Friday the 13th, March 2020.
Fear of the unknown hung heavily in the air. News of a dangerous and deadly new virus circulated for weeks, seeming distant at first and then spreading closer to home with increasing velocity.
At 2:33 p.m., eight minutes before dismissal for the weekend, our principal’s calm voice broke through the schoolwide PA system, interrupting end-of-class routines: Good afternoon. As we head into the weekend, I want to share with you, that it would be a good idea to take home your learning materials. As of now, we anticipate still having school next week and not closing. It would, however, be a good idea to take home anything you think you might need, in case we are not back for a long time. The words “long time” lingered with a question mark in our minds.
Missing school for more than a few days was almost unheard of. Schools never cancel, unless they absolutely must. In Wisconsin, our schools close occasionally due to arctic temperatures and rapid, heavy accumulations of snow. The year before, an extremely unusual cold snap shut down some districts for an entire week as temperatures plummeted to -23 Fahrenheit with wind chills of -55. At the time, we thought it was an extreme, once-in-a-lifetime experience. But now, as the dismissal bell rang, a nagging question began to take shape: how long is a “long time?”
The full gravity of the announcement did not strike us until text messages from colleagues flashed across our phones. They wrote that their children’s districts had already canceled school for the next month! What!? Caught in the sea of students collecting their belongings and heading toward busses, we experienced the moment as surreal. We began to seek one another out and gathered in a small group outside room 230. The realization started to sink in that this might be the last time we’d be together at school for a very, very long time. How long – no one knew. How it would work, how we would teach, how we would function on a day-to-day basis – no one knew.
Suddenly and unexpectedly, we found ourselves in a new world.
At the time of this writing, the Covid-19 virus has infected over 60 million people and taken the lives of over 1.4 million people worldwide. It has altered the way our interconnected world operates globally and locally. In this new Covid-19 world, we were confined to our homes as the invisible virus war raged on. Fear struck in our hearts as we no longer felt safe to meet our friends, go to the grocery store, or do so many of the things we had taken for granted just days before. In a moment, life as we knew it had changed.
The two weeks that followed the initial school closing were a transition period. We would later discover that many transition periods would follow, as frequent change became the new normal.The first two weeks were, however, a planned stop.
Well, not really.
On the outside looking in, it appeared as if nothing was happening on our education frontline. However, that was not at all what was happening on the inside. School leaders were mobilizing plans and resources. Chromebooks were being distributed to students. Decisions about communication tools, protocols, and online platforms were being made. The district leaders sent a clear message to staff: Take care of yourselves. We need to be flexible, caring, forgiving, understanding, and ready to change gears when something doesn’t work.
This was going to be challenging work. We didn’t know exactly what it would look like or what to expect.
Mobilizing the staff.
The third week was dedicated to transitioning the staff to the new reality of online teaching. Weekly staff meetings, twice weekly department meetings and frequent content team meetings, supports offered by instructional coaches and tech “experts” (who were also learning new technologies on the go)… Zoom! Everything was conducted online, not in person. Prior to this time, we had never Zoomed before and here we were zooming along – getting up to speed on procedures for communicating with families and reporting unengaged students, platforms for learning, and discussions around grading.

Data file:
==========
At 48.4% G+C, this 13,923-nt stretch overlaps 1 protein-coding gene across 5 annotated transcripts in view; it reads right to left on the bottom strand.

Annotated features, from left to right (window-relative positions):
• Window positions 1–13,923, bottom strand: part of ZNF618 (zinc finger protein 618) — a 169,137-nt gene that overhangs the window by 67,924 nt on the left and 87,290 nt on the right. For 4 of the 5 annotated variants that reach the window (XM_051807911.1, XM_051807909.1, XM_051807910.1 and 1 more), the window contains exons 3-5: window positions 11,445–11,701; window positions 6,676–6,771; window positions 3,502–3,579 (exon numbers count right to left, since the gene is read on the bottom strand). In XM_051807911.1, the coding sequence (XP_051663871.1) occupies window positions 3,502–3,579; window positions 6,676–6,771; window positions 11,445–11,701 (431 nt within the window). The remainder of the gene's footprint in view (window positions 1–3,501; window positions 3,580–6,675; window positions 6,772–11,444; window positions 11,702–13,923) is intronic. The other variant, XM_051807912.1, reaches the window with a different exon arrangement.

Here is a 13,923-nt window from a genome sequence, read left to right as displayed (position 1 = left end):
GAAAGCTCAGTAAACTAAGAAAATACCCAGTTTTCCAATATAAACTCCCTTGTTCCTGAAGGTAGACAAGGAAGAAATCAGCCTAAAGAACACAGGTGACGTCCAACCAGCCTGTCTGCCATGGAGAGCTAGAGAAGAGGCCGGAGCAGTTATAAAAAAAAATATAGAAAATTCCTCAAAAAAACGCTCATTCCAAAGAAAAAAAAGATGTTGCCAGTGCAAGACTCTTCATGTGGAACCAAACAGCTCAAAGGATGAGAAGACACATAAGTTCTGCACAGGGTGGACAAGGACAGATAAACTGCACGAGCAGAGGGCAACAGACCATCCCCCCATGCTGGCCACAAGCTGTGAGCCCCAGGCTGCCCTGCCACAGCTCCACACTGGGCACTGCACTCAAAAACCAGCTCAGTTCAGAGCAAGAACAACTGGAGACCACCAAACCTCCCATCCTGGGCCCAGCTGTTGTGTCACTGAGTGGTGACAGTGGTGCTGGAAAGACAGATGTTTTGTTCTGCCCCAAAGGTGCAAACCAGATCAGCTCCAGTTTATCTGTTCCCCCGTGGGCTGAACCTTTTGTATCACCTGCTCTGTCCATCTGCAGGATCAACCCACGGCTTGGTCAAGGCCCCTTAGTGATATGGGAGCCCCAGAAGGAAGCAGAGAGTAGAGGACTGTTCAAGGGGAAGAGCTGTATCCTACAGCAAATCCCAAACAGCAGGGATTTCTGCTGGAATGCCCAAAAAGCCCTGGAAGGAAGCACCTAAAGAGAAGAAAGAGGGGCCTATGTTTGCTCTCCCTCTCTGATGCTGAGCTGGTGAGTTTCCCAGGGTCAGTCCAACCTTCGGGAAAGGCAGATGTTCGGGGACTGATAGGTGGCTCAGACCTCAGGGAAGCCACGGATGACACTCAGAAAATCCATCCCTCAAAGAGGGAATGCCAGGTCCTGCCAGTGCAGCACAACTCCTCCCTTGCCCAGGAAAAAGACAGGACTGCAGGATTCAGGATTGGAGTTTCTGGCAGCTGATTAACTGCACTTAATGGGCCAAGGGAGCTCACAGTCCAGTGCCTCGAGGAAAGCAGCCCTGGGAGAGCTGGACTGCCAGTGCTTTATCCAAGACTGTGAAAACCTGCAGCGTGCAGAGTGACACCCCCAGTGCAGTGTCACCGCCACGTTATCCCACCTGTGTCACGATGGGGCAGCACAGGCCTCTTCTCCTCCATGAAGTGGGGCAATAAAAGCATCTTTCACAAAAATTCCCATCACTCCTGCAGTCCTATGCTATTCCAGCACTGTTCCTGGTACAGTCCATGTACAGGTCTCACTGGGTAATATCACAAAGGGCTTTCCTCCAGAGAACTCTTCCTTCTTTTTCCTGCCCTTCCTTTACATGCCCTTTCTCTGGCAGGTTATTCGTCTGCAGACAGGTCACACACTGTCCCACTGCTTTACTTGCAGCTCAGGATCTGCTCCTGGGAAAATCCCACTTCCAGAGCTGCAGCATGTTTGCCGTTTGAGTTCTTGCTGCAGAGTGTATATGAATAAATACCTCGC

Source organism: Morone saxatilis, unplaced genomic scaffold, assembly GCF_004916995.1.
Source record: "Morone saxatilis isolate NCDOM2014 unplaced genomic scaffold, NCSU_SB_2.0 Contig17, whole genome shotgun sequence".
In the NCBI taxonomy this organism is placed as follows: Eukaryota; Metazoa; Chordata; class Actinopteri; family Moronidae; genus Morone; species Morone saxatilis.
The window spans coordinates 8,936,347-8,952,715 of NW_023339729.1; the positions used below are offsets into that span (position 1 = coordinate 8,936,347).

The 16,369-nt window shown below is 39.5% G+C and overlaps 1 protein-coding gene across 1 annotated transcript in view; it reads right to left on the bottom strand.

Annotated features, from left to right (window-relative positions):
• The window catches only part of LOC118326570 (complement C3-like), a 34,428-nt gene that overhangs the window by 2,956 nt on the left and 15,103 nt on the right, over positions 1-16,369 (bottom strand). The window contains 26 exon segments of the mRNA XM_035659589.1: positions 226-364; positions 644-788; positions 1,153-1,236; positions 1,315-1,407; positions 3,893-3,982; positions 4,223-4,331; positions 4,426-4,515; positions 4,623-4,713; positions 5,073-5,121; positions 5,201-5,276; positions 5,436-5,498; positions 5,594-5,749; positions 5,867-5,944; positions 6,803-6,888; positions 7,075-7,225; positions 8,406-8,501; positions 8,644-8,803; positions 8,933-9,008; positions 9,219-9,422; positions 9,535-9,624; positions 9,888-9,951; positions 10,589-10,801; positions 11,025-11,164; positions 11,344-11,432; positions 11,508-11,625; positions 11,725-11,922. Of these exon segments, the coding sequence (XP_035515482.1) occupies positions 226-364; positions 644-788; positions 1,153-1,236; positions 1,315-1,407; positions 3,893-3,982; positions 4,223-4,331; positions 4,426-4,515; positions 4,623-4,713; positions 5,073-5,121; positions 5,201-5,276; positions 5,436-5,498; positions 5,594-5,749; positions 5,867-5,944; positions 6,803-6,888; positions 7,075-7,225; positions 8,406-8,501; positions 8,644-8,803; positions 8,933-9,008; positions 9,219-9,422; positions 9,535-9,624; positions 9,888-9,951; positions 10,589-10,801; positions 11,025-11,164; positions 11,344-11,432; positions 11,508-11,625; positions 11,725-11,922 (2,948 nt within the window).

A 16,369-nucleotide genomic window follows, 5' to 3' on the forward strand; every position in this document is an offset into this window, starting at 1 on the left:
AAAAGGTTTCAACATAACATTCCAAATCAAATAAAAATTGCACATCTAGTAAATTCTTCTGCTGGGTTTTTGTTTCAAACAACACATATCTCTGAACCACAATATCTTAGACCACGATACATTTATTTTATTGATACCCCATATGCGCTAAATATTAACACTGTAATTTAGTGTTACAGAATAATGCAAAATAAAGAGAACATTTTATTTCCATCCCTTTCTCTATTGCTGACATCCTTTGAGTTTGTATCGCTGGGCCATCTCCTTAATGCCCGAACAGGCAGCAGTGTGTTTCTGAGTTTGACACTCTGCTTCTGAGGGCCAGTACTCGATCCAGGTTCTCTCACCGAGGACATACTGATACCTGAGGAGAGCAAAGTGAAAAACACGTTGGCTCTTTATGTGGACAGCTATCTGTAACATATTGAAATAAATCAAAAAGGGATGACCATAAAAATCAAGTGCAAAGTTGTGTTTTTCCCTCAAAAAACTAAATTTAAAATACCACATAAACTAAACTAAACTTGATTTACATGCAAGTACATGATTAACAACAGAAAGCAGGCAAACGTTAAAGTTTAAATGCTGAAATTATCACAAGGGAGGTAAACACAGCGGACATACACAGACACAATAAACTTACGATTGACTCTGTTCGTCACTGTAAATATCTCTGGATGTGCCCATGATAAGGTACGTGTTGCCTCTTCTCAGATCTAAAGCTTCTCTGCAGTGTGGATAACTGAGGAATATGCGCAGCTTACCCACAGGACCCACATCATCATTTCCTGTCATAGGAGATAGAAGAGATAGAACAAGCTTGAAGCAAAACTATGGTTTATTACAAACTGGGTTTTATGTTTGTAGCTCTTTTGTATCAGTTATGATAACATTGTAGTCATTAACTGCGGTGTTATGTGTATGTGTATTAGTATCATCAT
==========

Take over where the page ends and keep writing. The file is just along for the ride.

Language not active in our everyday use quickly emerged. We began using it so much, it soon felt as if it had always been there – virtual office hours, zooming, breakout rooms, zoom-bombing, virtual backgrounds, screen sharing, essential workers, flattening the curve, shelter-in-place, quarantining, personal protective equipment (PPE), masks, face shields, pandemic, Covid-19.
Ready, Set, What?!
What happened? After an intense week of staff learning and collaborating via Zoom, students joined us for school online. Well, actually, “joined us” doesn’t quite capture what happened.
Let’s pause a moment to describe more clearly what the set-up was. Our district opted for asynchronous rather than synchronous learning. Whoa! These terms, among many others we had never needed before, were being casually used by our administrators. Realizing that our learning curve would continue to be steep, we googled the definitions and wrote them down, so we could refer to them and keep everything straight. Asynchronous, we learned, meant that we wouldn’t be meeting in real time. Instead lessons would be posted, with or without videos. Students would be able to work through them at their own pace, taking more or less time as needed, accessing them as was best for their lives… In theory, a great idea; in REALITY: it was really, really difficult.
The real-time communication we were familiar with and good at, reading students’ body language, tone of voice, choice of words to guide our next teaching moves – poof! – not possible. The quick conversation with a colleague with a quick question in the hall that could solve a problem in an instant – poof! – no longer there. Instead, we spent hours agonizing over how to create meaningful lessons that would have clear directions, that would focus on the essential learning goals, that would not cause more angst for our students who were already going through so much.
The ways we knew how to teach and the comfort we had in our surroundings, uprooted as we relocated to distance learning.